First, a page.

SCADA (Supervisory Control and Data Acquisition)

Supervisory Control and Data Acquisition (SCADA) is a control system architecture comprising computers, networked data communications, and graphical user interfaces for high-level process supervision. These systems are used in industrial processes including manufacturing, production, power generation, fabrication, and refining, as well as in public utilities such as water treatment and distribution, wastewater collection and treatment, oil and gas pipelines, electrical power transmission and distribution, and wind farms.

Purpose and Role

The primary purpose of SCADA systems is to monitor and control a business's industrial processes and systems in real time. It allows organizations to:

  1. Control industrial processes locally or at remote locations
  2. Monitor, gather, and process real-time data
  3. Directly interact with devices such as sensors, valves, pumps, motors, and more through human-machine interface (HMI) software
  4. Record events into a log file


A SCADA system consists of several components. These include:

  1. HMI (Human-Machine Interface): This is the user interface that connects an operator to the controller in a SCADA system. It translates complex process data into understandable visual representations.
  2. SCADA Master Units (also known as Master Terminal Unit - MTU): These are the repositories of real-time or near real-time reported data.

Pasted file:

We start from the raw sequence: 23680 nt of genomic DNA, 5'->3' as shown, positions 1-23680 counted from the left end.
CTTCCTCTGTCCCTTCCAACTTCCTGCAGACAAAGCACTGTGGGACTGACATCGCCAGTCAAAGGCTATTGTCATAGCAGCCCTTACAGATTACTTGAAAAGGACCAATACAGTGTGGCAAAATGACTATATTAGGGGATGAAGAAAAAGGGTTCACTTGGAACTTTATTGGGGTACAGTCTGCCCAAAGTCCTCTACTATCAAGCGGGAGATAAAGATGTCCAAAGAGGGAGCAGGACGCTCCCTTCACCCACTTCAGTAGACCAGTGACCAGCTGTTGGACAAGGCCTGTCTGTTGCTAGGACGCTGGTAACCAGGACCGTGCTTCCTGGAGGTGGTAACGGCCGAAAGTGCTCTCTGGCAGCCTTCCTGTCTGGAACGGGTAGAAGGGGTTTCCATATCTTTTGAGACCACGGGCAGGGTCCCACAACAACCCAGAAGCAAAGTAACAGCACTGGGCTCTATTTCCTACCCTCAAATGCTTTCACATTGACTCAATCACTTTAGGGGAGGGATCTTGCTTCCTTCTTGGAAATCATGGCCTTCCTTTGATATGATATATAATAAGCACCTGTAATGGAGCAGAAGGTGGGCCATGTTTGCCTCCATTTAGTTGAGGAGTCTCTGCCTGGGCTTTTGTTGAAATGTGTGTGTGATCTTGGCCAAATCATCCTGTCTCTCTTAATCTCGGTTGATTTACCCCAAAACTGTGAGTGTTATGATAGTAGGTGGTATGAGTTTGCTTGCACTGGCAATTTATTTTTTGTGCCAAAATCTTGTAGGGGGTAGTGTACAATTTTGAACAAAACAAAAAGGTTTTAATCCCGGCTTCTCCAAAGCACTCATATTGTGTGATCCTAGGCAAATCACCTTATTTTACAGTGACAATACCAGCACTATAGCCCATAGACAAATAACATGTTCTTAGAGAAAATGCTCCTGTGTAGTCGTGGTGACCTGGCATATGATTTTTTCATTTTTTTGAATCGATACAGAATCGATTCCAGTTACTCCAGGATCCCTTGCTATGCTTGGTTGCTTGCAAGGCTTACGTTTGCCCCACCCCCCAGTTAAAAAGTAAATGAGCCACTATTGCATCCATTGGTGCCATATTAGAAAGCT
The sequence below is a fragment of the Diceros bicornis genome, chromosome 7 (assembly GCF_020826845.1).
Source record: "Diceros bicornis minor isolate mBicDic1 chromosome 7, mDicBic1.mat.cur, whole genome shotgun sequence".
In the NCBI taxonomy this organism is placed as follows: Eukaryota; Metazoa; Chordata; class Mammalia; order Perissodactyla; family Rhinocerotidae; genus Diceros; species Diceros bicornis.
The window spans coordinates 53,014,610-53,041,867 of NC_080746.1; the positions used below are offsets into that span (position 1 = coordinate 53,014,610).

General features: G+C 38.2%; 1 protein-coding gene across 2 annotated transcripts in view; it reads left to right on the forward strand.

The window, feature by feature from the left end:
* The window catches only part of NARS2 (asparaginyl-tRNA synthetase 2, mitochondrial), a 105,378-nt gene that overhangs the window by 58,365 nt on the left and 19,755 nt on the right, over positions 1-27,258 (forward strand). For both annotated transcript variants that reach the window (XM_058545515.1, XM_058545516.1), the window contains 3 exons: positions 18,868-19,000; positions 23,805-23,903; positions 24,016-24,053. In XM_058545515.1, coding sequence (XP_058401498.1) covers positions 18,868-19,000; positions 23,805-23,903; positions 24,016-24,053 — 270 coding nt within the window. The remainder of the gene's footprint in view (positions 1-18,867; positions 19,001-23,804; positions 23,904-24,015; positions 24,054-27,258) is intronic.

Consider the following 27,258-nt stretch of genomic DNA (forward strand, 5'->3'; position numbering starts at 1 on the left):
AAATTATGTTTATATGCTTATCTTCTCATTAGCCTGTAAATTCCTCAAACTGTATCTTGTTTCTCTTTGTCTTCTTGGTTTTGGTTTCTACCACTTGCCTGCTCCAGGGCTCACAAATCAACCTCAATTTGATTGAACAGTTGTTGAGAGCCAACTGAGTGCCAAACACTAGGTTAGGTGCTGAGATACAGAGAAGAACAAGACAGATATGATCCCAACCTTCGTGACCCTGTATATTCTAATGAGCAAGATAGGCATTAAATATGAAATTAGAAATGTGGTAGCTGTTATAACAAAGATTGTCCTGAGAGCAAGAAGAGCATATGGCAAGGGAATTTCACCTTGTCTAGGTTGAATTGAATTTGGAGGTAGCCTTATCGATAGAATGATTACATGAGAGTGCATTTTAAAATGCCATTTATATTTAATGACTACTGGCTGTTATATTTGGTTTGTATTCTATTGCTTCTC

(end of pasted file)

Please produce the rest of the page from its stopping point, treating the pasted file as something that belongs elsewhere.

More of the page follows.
3. Remote Terminal Units (RTUs): RTUs connect to sensors in the process, converting sensor signals to digital data and sending digital data to the SCADA system.
  4. Programmable Logic Controller (PLC): PLCs are often used in place of RTUs, even though they are both similar, the PLC is more advanced and allows for simple programming.
  5. Communication infrastructure: This provides connectivity between the SCADA central host computer consoles and the field data interface units.


SCADA systems are vital in industrial organizations because they help maintain efficiency, process data for smarter decisions, and communicate system issues to help mitigate downtime.


SCADA systems have evolved through four generations:

  1. Monolithic
  2. Distributed
  3. Networked
  4. Internet of Things


Some of the benefits of SCADA include improving efficiency, processing data, reducing downtime, cost-saving, and control from remote locations.

Pros and Cons

SCADA systems allow industrial organizations to:

  1. Maintain efficiency and communication
  2. Detect system issues to reduce downtime
  3. Save costs by reducing the need for onsite visits through remote control

However, they can also have drawbacks:

  1. Vulnerability to cyber attacks
  2. High initial investment
  3. Dependence on the vendor for software troubleshooting and updates


An example of a SCADA system could be an electric power generation system. The power plant, transmission and distribution, and substations each have PLCs to control the local operations. The SCADA system can monitor the operations of each sector, relay information back to a central location, and even control certain functions of the sectors remotely.

See Also

  1. Programmable Logic Controller (PLC): PLCs, like RTUs, can act as field devices in a SCADA system.
  2. Industrial Control System (ICS): SCADA is a type of Industrial Control System.
  3. HMI (Human Machine Interface): The user interface part of a SCADA system.
  4. Distributed Control System (DCS): While similar to SCADA, DCS tends to be used in more complex control systems within a single location such as a factory.
  5. Industrial Automation: SCADA is a cornerstone technology in the realm of industrial automation.